Nitzavim (Deuteronomy 29:9-30:20) From Generation to Generation

"Wisdom," by Clive Varley from Flickr.com via Creative Commons 2.0 license

So we come to Nitzavim! This is one of the most powerful of our portions. We will meet it again in many congregations, on Yom Kippur. The passage follows right on last week’s portion and the listing of blessings and curses. Nitzavim reminds us of these choices, the fact that, in the end, we are urged to make choices that sanctify life (30:19).

 

I wanted to point out something that we often overlook and that, I think, relates to us, as we get older. The beginning of the passage contains the verses that call us to know that the covenant is not being made with just the Israelites “but both with those who are standing here this day before God and with those who are not here with us this day” (29:13,14).

 

If you look at these two passages from 29 and 30, you see a glimpse into our Biblical ideal of eternal life. How we choose to live impacts not only us, but also the future. These are passages that speak of legacy, that call us to remember the idea and value that, though we are here for a brief moment in time, one of the gifts we have is to set an example on living so our children and future generations can take comfort and meaning from what we did and how we lived. This Torah portion is really about the value of l’dor v’dor: generation to generation!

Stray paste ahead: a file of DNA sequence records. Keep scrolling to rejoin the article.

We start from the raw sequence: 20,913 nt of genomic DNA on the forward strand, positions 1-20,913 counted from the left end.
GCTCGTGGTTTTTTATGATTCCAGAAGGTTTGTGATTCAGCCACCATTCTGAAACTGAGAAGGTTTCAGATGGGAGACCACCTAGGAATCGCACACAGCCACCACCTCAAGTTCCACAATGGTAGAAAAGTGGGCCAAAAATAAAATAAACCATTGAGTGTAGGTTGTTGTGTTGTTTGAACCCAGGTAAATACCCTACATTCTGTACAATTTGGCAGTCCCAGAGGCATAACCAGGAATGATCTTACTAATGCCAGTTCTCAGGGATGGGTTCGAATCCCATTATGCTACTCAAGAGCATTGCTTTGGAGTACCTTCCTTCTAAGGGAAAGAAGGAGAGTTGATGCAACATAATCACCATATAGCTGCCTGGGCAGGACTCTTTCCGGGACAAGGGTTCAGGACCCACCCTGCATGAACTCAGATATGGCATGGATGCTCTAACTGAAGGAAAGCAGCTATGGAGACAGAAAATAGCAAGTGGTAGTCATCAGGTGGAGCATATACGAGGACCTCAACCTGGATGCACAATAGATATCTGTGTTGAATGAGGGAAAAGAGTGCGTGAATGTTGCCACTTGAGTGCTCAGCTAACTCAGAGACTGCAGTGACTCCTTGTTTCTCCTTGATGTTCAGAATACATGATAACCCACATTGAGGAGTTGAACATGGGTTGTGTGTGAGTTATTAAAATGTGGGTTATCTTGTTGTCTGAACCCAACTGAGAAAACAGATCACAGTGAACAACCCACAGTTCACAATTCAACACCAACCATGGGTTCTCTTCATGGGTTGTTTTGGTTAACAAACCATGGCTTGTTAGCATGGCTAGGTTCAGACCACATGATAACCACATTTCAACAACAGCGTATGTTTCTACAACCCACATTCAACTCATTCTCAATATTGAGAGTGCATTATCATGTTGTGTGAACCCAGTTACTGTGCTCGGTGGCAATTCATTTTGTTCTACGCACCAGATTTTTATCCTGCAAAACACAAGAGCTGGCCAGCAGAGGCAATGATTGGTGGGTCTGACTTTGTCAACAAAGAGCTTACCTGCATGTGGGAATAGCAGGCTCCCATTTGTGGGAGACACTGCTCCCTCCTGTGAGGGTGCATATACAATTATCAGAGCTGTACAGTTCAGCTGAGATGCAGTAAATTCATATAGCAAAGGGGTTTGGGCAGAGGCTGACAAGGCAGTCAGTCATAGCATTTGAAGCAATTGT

It is also a reminder that what we do, how we live and what we choose are not in a vacuum. We are part of a larger truth. We are links in that generational chain of Jewish life. The memories we make, the memories we hold dear from our ancestors; all merge in this portion, as they will spiritually merge during the Holidays. Nitzavim reminds us of the power of choice and the awesome responsibilities that go with it.

 

Shabbat shalom,

Rabbi Richard F Address

About Rabbi Richard Address 697 Articles
Rabbi Richard F. Address, D.Min, is the Founder and Director of www.jewishsacredaging.com. Rabbi Address served for over three decades on staff of the Union for Reform Judaism; first as a Regional Director and then, beginning in 1997, as Founder and Director of the URJ’s Department of Jewish Family Concerns and served as a specialist and consultant for the North American Reform Movement in the areas of family related programming. Rabbi Address was ordained from Hebrew Union College-Jewish Institute of Religion in 1972 and began his rabbinic career in Los Angeles congregations. He also served as a part time rabbi for Beth Hillel in Carmel, NJ while regional director and, after his URJ tenure, served as senior rabbi of Congregation M’kor Shalom in Cherry Hill, NJ from 2011-2014.

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